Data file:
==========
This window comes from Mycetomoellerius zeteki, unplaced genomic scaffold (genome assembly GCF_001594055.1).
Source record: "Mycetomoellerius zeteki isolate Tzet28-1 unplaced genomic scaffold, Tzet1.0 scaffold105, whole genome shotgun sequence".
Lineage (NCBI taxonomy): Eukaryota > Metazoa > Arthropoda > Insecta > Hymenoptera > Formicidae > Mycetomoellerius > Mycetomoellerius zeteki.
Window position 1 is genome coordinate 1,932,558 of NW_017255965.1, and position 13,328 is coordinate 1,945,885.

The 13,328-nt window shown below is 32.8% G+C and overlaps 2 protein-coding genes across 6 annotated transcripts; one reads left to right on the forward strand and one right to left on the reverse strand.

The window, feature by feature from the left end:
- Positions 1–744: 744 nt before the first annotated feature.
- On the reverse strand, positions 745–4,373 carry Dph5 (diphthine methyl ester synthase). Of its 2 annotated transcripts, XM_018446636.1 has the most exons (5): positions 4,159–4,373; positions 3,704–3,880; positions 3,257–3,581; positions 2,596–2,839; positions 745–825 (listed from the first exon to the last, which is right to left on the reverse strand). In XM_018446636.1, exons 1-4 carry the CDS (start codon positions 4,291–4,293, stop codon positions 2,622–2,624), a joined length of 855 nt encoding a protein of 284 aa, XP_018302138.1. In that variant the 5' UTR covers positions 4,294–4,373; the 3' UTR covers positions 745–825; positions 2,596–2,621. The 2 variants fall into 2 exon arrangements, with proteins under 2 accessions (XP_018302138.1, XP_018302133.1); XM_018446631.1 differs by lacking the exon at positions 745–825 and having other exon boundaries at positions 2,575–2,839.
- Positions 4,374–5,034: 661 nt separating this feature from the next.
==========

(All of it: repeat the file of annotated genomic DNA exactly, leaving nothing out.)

This window comes from Mycetomoellerius zeteki, unplaced genomic scaffold (genome assembly GCF_001594055.1).
Source record: "Mycetomoellerius zeteki isolate Tzet28-1 unplaced genomic scaffold, Tzet1.0 scaffold105, whole genome shotgun sequence".
Lineage (NCBI taxonomy): Eukaryota > Metazoa > Arthropoda > Insecta > Hymenoptera > Formicidae > Mycetomoellerius > Mycetomoellerius zeteki.
Window position 1 is genome coordinate 1,932,558 of NW_017255965.1, and position 13,328 is coordinate 1,945,885.

The 13,328-nt window shown below is 32.8% G+C and overlaps 2 protein-coding genes across 6 annotated transcripts; one reads left to right on the forward strand and one right to left on the reverse strand.

The window, feature by feature from the left end:
- Positions 1–744: 744 nt before the first annotated feature.
- On the reverse strand, positions 745–4,373 carry Dph5 (diphthine methyl ester synthase). Of its 2 annotated transcripts, XM_018446636.1 has the most exons (5): positions 4,159–4,373; positions 3,704–3,880; positions 3,257–3,581; positions 2,596–2,839; positions 745–825 (listed from the first exon to the last, which is right to left on the reverse strand). In XM_018446636.1, exons 1-4 carry the CDS (start codon positions 4,291–4,293, stop codon positions 2,622–2,624), a joined length of 855 nt encoding a protein of 284 aa, XP_018302138.1. In that variant the 5' UTR covers positions 4,294–4,373; the 3' UTR covers positions 745–825; positions 2,596–2,621. The 2 variants fall into 2 exon arrangements, with proteins under 2 accessions (XP_018302138.1, XP_018302133.1); XM_018446631.1 differs by lacking the exon at positions 745–825 and having other exon boundaries at positions 2,575–2,839.
- Positions 4,374–5,034: 661 nt separating this feature from the next.